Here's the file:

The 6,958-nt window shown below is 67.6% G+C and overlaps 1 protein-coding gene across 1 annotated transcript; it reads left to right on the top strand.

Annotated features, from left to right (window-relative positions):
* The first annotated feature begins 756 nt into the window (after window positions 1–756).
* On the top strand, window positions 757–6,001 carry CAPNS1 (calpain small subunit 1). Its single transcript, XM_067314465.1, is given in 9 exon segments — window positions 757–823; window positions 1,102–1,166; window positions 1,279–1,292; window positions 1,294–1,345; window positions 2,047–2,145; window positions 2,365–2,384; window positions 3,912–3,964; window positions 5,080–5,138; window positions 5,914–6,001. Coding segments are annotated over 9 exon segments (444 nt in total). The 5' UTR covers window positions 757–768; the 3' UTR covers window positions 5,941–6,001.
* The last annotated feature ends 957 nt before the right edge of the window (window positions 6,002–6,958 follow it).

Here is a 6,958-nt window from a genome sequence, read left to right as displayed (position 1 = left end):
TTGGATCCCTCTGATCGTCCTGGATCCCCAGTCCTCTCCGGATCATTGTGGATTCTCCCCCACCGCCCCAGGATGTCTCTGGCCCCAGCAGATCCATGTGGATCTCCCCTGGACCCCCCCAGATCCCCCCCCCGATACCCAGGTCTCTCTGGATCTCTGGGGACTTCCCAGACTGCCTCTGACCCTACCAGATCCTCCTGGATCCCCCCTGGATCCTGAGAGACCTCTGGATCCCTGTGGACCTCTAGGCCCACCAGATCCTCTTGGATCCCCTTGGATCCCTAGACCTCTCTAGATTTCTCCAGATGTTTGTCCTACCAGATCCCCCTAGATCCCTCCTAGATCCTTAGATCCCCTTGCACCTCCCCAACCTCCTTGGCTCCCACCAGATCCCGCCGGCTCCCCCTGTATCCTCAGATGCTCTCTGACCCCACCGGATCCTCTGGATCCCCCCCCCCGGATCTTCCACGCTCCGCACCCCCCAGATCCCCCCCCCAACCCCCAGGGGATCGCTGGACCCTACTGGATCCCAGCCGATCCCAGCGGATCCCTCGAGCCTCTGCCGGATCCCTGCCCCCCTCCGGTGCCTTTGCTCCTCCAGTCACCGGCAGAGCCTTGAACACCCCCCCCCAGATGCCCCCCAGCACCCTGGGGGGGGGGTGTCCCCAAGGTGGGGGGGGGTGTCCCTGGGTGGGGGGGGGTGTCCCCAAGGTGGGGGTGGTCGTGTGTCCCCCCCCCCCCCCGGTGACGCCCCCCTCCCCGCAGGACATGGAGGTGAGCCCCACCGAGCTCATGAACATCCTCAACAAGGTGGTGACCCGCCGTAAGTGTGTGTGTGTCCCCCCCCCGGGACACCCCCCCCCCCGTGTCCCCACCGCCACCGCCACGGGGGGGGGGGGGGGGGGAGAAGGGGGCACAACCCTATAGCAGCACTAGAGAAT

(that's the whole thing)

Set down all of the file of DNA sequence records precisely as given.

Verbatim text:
The 6,958-nt window shown below is 67.6% G+C and overlaps 1 protein-coding gene across 1 annotated transcript; it reads left to right on the top strand.

Annotated features, from left to right (window-relative positions):
* The first annotated feature begins 756 nt into the window (after window positions 1–756).
* On the top strand, window positions 757–6,001 carry CAPNS1 (calpain small subunit 1). Its single transcript, XM_067314465.1, is given in 9 exon segments — window positions 757–823; window positions 1,102–1,166; window positions 1,279–1,292; window positions 1,294–1,345; window positions 2,047–2,145; window positions 2,365–2,384; window positions 3,912–3,964; window positions 5,080–5,138; window positions 5,914–6,001. Coding segments are annotated over 9 exon segments (444 nt in total). The 5' UTR covers window positions 757–768; the 3' UTR covers window positions 5,941–6,001.
* The last annotated feature ends 957 nt before the right edge of the window (window positions 6,002–6,958 follow it).

Here is a 6,958-nt window from a genome sequence, read left to right as displayed (position 1 = left end):
TTGGATCCCTCTGATCGTCCTGGATCCCCAGTCCTCTCCGGATCATTGTGGATTCTCCCCCACCGCCCCAGGATGTCTCTGGCCCCAGCAGATCCATGTGGATCTCCCCTGGACCCCCCCAGATCCCCCCCCCGATACCCAGGTCTCTCTGGATCTCTGGGGACTTCCCAGACTGCCTCTGACCCTACCAGATCCTCCTGGATCCCCCCTGGATCCTGAGAGACCTCTGGATCCCTGTGGACCTCTAGGCCCACCAGATCCTCTTGGATCCCCTTGGATCCCTAGACCTCTCTAGATTTCTCCAGATGTTTGTCCTACCAGATCCCCCTAGATCCCTCCTAGATCCTTAGATCCCCTTGCACCTCCCCAACCTCCTTGGCTCCCACCAGATCCCGCCGGCTCCCCCTGTATCCTCAGATGCTCTCTGACCCCACCGGATCCTCTGGATCCCCCCCCCCGGATCTTCCACGCTCCGCACCCCCCAGATCCCCCCCCCAACCCCCAGGGGATCGCTGGACCCTACTGGATCCCAGCCGATCCCAGCGGATCCCTCGAGCCTCTGCCGGATCCCTGCCCCCCTCCGGTGCCTTTGCTCCTCCAGTCACCGGCAGAGCCTTGAACACCCCCCCCCAGATGCCCCCCAGCACCCTGGGGGGGGGGTGTCCCCAAGGTGGGGGGGGGTGTCCCTGGGTGGGGGGGGGTGTCCCCAAGGTGGGGGTGGTCGTGTGTCCCCCCCCCCCCCCGGTGACGCCCCCCTCCCCGCAGGACATGGAGGTGAGCCCCACCGAGCTCATGAACATCCTCAACAAGGTGGTGACCCGCCGTAAGTGTGTGTGTGTCCCCCCCCCGGGACACCCCCCCCCCCGTGTCCCCACCGCCACCGCCACGGGGGGGGGGGGGGGGGGAGAAGGGGGCACAACCCTATAGCAGCACTAGAGAAT